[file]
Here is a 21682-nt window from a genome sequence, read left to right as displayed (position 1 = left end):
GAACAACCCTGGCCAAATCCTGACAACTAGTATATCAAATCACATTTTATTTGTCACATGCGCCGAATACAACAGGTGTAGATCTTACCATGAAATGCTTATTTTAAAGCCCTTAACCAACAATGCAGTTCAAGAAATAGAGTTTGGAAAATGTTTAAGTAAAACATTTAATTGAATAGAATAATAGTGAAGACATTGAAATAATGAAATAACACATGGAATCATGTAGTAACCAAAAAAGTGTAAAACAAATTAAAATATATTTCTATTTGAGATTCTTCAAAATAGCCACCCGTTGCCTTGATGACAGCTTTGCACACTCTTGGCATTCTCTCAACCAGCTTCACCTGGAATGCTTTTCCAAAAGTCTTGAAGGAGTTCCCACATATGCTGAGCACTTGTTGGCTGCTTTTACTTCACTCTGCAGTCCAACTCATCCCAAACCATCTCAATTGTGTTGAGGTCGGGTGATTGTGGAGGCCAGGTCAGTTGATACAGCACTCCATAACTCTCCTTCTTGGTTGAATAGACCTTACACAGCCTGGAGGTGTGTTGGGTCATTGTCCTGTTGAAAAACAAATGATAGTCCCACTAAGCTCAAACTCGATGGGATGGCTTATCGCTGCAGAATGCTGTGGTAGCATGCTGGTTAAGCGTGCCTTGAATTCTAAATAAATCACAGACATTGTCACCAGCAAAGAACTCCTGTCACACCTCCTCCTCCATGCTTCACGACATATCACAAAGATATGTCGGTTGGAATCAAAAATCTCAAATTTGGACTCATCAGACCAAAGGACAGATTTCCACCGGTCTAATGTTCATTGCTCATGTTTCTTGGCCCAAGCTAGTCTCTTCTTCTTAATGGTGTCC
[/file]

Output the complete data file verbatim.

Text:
Here is a 21682-nt window from a genome sequence, read left to right as displayed (position 1 = left end):
GAACAACCCTGGCCAAATCCTGACAACTAGTATATCAAATCACATTTTATTTGTCACATGCGCCGAATACAACAGGTGTAGATCTTACCATGAAATGCTTATTTTAAAGCCCTTAACCAACAATGCAGTTCAAGAAATAGAGTTTGGAAAATGTTTAAGTAAAACATTTAATTGAATAGAATAATAGTGAAGACATTGAAATAATGAAATAACACATGGAATCATGTAGTAACCAAAAAAGTGTAAAACAAATTAAAATATATTTCTATTTGAGATTCTTCAAAATAGCCACCCGTTGCCTTGATGACAGCTTTGCACACTCTTGGCATTCTCTCAACCAGCTTCACCTGGAATGCTTTTCCAAAAGTCTTGAAGGAGTTCCCACATATGCTGAGCACTTGTTGGCTGCTTTTACTTCACTCTGCAGTCCAACTCATCCCAAACCATCTCAATTGTGTTGAGGTCGGGTGATTGTGGAGGCCAGGTCAGTTGATACAGCACTCCATAACTCTCCTTCTTGGTTGAATAGACCTTACACAGCCTGGAGGTGTGTTGGGTCATTGTCCTGTTGAAAAACAAATGATAGTCCCACTAAGCTCAAACTCGATGGGATGGCTTATCGCTGCAGAATGCTGTGGTAGCATGCTGGTTAAGCGTGCCTTGAATTCTAAATAAATCACAGACATTGTCACCAGCAAAGAACTCCTGTCACACCTCCTCCTCCATGCTTCACGACATATCACAAAGATATGTCGGTTGGAATCAAAAATCTCAAATTTGGACTCATCAGACCAAAGGACAGATTTCCACCGGTCTAATGTTCATTGCTCATGTTTCTTGGCCCAAGCTAGTCTCTTCTTCTTAATGGTGTCC